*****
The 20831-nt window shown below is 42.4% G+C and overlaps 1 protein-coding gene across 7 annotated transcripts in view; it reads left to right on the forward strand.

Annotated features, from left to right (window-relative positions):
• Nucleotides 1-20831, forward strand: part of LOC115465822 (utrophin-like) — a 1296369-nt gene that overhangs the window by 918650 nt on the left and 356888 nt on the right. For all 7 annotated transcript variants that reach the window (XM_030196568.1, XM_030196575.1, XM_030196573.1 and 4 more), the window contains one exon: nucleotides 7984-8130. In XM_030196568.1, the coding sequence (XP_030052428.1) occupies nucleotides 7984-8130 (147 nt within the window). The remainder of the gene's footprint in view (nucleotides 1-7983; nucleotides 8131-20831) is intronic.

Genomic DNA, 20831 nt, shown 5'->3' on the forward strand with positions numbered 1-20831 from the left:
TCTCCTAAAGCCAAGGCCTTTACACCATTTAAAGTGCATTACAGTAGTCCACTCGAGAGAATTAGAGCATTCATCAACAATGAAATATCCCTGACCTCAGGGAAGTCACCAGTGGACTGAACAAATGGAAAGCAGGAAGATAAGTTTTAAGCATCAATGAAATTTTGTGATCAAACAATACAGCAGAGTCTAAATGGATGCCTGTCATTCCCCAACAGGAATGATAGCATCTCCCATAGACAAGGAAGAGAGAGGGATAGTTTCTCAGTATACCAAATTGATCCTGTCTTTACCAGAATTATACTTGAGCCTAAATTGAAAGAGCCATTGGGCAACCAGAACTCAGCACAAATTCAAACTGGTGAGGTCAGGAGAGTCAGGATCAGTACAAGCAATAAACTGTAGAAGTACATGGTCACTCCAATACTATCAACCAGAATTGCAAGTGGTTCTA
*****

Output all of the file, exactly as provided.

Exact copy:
The 20831-nt window shown below is 42.4% G+C and overlaps 1 protein-coding gene across 7 annotated transcripts in view; it reads left to right on the forward strand.

Annotated features, from left to right (window-relative positions):
• Nucleotides 1-20831, forward strand: part of LOC115465822 (utrophin-like) — a 1296369-nt gene that overhangs the window by 918650 nt on the left and 356888 nt on the right. For all 7 annotated transcript variants that reach the window (XM_030196568.1, XM_030196575.1, XM_030196573.1 and 4 more), the window contains one exon: nucleotides 7984-8130. In XM_030196568.1, the coding sequence (XP_030052428.1) occupies nucleotides 7984-8130 (147 nt within the window). The remainder of the gene's footprint in view (nucleotides 1-7983; nucleotides 8131-20831) is intronic.

Genomic DNA, 20831 nt, shown 5'->3' on the forward strand with positions numbered 1-20831 from the left:
TCTCCTAAAGCCAAGGCCTTTACACCATTTAAAGTGCATTACAGTAGTCCACTCGAGAGAATTAGAGCATTCATCAACAATGAAATATCCCTGACCTCAGGGAAGTCACCAGTGGACTGAACAAATGGAAAGCAGGAAGATAAGTTTTAAGCATCAATGAAATTTTGTGATCAAACAATACAGCAGAGTCTAAATGGATGCCTGTCATTCCCCAACAGGAATGATAGCATCTCCCATAGACAAGGAAGAGAGAGGGATAGTTTCTCAGTATACCAAATTGATCCTGTCTTTACCAGAATTATACTTGAGCCTAAATTGAAAGAGCCATTGGGCAACCAGAACTCAGCACAAATTCAAACTGGTGAGGTCAGGAGAGTCAGGATCAGTACAAGCAATAAACTGTAGAAGTACATGGTCACTCCAATACTATCAACCAGAATTGCAAGTGGTTCTA